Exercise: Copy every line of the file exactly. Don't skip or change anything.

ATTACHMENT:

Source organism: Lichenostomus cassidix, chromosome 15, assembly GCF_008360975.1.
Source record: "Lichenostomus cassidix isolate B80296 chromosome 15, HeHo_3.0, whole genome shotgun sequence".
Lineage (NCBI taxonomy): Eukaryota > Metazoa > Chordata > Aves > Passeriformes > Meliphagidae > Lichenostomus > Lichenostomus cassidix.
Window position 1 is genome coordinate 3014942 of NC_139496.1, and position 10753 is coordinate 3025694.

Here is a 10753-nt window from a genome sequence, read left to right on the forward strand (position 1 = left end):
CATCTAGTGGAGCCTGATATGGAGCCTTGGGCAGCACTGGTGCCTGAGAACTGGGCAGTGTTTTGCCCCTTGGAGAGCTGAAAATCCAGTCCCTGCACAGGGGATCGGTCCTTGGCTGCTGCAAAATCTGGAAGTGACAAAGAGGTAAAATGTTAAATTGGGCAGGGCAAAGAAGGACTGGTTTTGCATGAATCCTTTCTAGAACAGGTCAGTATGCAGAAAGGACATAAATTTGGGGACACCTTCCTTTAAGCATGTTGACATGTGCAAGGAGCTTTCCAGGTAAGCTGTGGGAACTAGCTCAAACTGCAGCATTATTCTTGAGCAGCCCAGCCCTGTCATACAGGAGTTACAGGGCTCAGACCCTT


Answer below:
Source organism: Lichenostomus cassidix, chromosome 15, assembly GCF_008360975.1.
Source record: "Lichenostomus cassidix isolate B80296 chromosome 15, HeHo_3.0, whole genome shotgun sequence".
Lineage (NCBI taxonomy): Eukaryota > Metazoa > Chordata > Aves > Passeriformes > Meliphagidae > Lichenostomus > Lichenostomus cassidix.
Window position 1 is genome coordinate 3014942 of NC_139496.1, and position 10753 is coordinate 3025694.

Here is a 10753-nt window from a genome sequence, read left to right on the forward strand (position 1 = left end):
CATCTAGTGGAGCCTGATATGGAGCCTTGGGCAGCACTGGTGCCTGAGAACTGGGCAGTGTTTTGCCCCTTGGAGAGCTGAAAATCCAGTCCCTGCACAGGGGATCGGTCCTTGGCTGCTGCAAAATCTGGAAGTGACAAAGAGGTAAAATGTTAAATTGGGCAGGGCAAAGAAGGACTGGTTTTGCATGAATCCTTTCTAGAACAGGTCAGTATGCAGAAAGGACATAAATTTGGGGACACCTTCCTTTAAGCATGTTGACATGTGCAAGGAGCTTTCCAGGTAAGCTGTGGGAACTAGCTCAAACTGCAGCATTATTCTTGAGCAGCCCAGCCCTGTCATACAGGAGTTACAGGGCTCAGACCCTT